But, as we both agree, the beliefs of a religious group may or may not indicate anything about a member of that group. And, unlike Christianity (which is always striving to live up to the ideals of its founder, Jesus), Mormonism has largely abandoned some of its offensive original tenets (plural marriage, blood atonement, institutional racism) that were preached by Joseph Smith and Brigham Young. Still, Mormons can only claim to be Christians by obscuring the facts about their beliefs, including the fact that Mormons believe that Jesus and Satan were brothers before the Earth was formed, and that God the Father (who was originally Adam, but became exalted as a god) took on a human body and had physical sex with the "Virgin" Mary to cause Jesus to be conceived.

I won't bring up what they do to history, to make it conform to LDS doctrines, but based on your comments here over the years, I'd think you'd be upset if you knew their story of the settling of America. You'd be unsettled, as it were.

But, Jason, perhaps Mitt Romney doesn't take the theology of his religion all that seriously. (Doubtful, based on his biography, but still possible.) Even so, as Michelle Obama said this evening, "Being president doesn’t change who you are, it reveals who you are." That, I think, sums up Christian concerns about Mitt Romney. On the other hand, Barack Obama has had four years to reveal who he is.
The platform the Democrats passed today seems intended to help us feel better about voting for Mitt Romney.
And yes, my tone did convey irritation and I apologize.
But Lee, if we assume that someone who rejects every religion besides his own as false will not treat others as equals, do we not logically have to reject every possible candidate?
Thank you, Milady M, for your "persistent encouragement" (it's far too polite for me to call it "nagging") to finish _Emma_. But in fact I did mean to imply that I find the company of most Mormons to be neither detestable nor desirable, but almost always tolerable.

Jason, a point-by-point refutation from you - I'm savoring it! I'm a little concerned, though, that your tone might convey some irritation, so just to play it safe I won't respond in like manner.

In principle, you're absolutely right that we should not have a religious test for those seeking office. At least, we shouldn't have an official one. That doesn't mean, though, that w should be so naive as to expect a pacifist Quaker to quickly declare war, or a Southern Baptist to support abortion. Similarly, we're right to wonder if a religion founded on the rejection of all other churches as false could produce a statesman who would treat us as equals. Kevin mentioned that those with dark skin were explicitly denied the Mormon priesthood until the 1970s. I mentioned singles, whose treatment by Mormons is built into their theology of eternal progression, rather than being against the teaching and example of Jesus. We could also document the LDS treatment of women. All this leads me to wonder how seriously a President Romney would treat a Condoleezza Rice, if one like her - African-American, female, and single - were to serve in his cabinet. Any discrimination might not even be deliberate, or conscious, but merely arising from decades of inculcation.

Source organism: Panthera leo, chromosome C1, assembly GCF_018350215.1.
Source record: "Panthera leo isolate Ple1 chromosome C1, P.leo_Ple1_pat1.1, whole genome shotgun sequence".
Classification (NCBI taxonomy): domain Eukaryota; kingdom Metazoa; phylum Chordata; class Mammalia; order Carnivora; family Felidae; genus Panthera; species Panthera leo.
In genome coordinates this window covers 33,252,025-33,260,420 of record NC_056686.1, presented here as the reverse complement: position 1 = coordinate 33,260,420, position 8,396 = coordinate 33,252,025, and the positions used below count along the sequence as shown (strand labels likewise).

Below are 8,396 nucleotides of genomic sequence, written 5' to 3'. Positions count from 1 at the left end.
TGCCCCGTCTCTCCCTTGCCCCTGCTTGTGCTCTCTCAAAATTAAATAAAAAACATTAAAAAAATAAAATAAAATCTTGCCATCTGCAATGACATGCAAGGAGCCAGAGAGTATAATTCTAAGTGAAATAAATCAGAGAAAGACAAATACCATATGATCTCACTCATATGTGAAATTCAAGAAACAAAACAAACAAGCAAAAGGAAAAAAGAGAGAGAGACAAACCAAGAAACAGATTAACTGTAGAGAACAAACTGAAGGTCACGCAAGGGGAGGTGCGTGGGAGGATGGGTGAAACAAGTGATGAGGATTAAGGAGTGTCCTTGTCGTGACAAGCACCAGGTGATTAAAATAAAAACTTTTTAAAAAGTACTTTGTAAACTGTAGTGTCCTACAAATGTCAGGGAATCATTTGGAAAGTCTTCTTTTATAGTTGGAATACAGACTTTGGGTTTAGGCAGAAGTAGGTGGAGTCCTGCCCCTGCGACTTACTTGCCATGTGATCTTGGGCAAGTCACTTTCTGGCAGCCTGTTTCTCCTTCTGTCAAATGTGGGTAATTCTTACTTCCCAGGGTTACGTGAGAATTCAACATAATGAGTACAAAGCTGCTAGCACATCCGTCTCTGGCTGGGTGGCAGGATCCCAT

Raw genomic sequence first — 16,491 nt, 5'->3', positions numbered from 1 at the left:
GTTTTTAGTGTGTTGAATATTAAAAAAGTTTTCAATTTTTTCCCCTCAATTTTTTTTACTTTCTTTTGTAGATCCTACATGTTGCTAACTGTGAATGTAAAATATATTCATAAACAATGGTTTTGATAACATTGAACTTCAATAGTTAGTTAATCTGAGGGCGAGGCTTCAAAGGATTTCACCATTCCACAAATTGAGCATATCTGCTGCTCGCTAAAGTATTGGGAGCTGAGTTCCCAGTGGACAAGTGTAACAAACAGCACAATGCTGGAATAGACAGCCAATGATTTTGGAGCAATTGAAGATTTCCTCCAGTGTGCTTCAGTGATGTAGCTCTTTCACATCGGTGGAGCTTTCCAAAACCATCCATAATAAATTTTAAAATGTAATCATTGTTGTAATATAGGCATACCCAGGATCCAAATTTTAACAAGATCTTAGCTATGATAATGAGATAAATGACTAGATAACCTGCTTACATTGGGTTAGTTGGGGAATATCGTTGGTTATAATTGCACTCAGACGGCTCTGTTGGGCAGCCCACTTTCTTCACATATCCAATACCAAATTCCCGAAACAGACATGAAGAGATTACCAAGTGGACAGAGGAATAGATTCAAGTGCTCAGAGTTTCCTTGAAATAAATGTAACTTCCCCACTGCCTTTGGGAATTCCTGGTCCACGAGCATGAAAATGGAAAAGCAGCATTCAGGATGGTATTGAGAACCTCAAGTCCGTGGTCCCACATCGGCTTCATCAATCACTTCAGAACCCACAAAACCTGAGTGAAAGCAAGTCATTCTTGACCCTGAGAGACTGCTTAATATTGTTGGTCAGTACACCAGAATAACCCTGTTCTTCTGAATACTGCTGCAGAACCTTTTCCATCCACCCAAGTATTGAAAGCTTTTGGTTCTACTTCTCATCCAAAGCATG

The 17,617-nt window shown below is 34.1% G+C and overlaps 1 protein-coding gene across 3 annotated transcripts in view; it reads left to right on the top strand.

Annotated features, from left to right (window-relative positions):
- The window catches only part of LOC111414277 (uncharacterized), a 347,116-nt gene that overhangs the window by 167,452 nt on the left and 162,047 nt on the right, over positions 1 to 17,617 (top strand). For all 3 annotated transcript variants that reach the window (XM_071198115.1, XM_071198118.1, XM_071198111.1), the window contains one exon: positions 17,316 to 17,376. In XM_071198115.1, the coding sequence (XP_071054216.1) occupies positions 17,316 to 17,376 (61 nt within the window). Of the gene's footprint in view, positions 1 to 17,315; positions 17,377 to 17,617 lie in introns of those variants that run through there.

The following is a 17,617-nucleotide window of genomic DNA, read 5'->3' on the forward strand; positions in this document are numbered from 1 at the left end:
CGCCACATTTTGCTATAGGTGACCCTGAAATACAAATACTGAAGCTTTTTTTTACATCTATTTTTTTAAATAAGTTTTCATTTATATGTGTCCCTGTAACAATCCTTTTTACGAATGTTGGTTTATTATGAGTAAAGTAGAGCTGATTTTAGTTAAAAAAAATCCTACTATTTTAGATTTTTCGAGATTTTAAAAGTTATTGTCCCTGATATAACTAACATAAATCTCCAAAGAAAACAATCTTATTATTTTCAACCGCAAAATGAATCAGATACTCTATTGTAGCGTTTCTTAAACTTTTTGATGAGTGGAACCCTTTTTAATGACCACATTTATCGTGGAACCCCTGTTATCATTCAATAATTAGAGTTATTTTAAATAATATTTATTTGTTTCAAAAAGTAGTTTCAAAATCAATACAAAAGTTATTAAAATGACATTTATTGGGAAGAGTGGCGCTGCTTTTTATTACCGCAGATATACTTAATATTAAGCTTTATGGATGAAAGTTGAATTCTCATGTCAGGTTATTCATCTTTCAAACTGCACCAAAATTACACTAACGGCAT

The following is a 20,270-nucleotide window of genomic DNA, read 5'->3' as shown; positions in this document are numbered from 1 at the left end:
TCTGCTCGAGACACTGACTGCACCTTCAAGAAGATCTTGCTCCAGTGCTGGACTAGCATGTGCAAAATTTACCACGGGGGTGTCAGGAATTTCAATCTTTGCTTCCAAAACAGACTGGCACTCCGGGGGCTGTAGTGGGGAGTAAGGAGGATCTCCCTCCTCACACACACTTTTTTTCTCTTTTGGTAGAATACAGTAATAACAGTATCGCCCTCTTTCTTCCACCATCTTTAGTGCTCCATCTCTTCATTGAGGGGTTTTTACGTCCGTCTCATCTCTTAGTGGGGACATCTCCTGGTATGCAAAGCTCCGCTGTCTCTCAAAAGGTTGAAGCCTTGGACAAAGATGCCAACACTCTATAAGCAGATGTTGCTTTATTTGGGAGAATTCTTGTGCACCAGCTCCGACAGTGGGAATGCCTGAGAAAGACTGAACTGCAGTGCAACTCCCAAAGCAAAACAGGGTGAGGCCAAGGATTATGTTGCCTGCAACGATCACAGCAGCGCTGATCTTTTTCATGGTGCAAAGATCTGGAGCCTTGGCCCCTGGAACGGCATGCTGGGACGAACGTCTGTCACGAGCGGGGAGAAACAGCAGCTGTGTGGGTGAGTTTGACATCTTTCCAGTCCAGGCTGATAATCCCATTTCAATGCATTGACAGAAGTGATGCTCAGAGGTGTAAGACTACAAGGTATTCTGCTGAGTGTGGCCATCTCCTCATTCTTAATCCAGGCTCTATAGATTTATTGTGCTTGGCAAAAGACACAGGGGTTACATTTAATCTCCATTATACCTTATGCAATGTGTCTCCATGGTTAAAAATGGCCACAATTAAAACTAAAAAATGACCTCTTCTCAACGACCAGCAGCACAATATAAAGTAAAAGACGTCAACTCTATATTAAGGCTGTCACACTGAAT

So do Christians vote for someone whose church has opposed Christianity and opposed the government of the United States, in the past? Or, by not voting, do we permit an individual to remain in office whose actions have opposed Christianity and the USA in the present?
That is true Emma, niceness is an insufficient quality in a statesman or a stateswoman. Which is why I would prefer not to elect a Mennonite as POTUS. However it is not clear why that objection applies to Mormons.

You really ought to read _Emma_ to realize the paucity of that word in the context in which you use it. :)
Lee, the question I asked was why Mormons looked on with such horror that we cannot in fact vote for one? Or why we are raised with conspiracy theories about Mormons. Or why, for that matter do we think sacred underwear is any more odd then some of the things we do would look like to outsiders.

As for basing salvation on works, I constantly hear that accusation made of other religions and I constantly also hear the same people either obsessing about petty scruples or trying to get inside your head and telling you what to think.

As for treating singles as second class citizens, it is not as if that vice is unknown among evangelicals.

And as for denying the tenants of other faiths, that is a necessary act of logic.

And while we "can't split the man and his faith", you would not demand that a mechanic or a computer programer not be a Mormon and it is peculiar to demand that of a statesman; we are asking him to be a technician tending a machine and thinking more of a POTUS is conceding more trancendentalism to the government then is dignified for a republic(By comparison, Swiss, don't even know who their President is)

Furthermore there have been effective statesmen of almost every major religion and many sects thereof so it is not clear how far that argument goes.

And while were basing votes on religion, would we rather have someone who adheres to a religion that is known for it's conservative values or statesmen who go to Churches that change doctrine for the sake of liberal fancies?
Jason, the Mormons I know are not awful, and most are nice. It's Mormonism that it's a problem. It bases salvation on our works, not on the blood of Jesus. It tends to blame the victim, saying that those who do not marry and have children (such as, say, you and Gina) are failures and will eternally be second-class people, irrespective of why you are single. And, like Muslims, the way Mormons avoid being obnoxious to those who do not share their faith is by denying the tenets of that faith. (Surely you know the history of Mormonism and can contrast it with what they profess today.) Most importantly, the reason Joseph Smith founded Mormonism is that he claimed to have been told by heavenly apparitions that all churches - not just denominations, but all individual gatherings of believers - were irreparably corrupt. He had to found a new church to preach authentic Christianity.

So the question is in part if Mitt Romney agrees with Joseph Smith that all non-Mormon preachers and priests are actually Satan's assistants. Or, will Romney lead impartially.

For me, it's an echo of whether or not a Catholic should be President, as with John Kennedy. We're not voting for a faith, but a man - yet, can we really split the man and his faith?

On the other hand, there's Jeremiah Wright.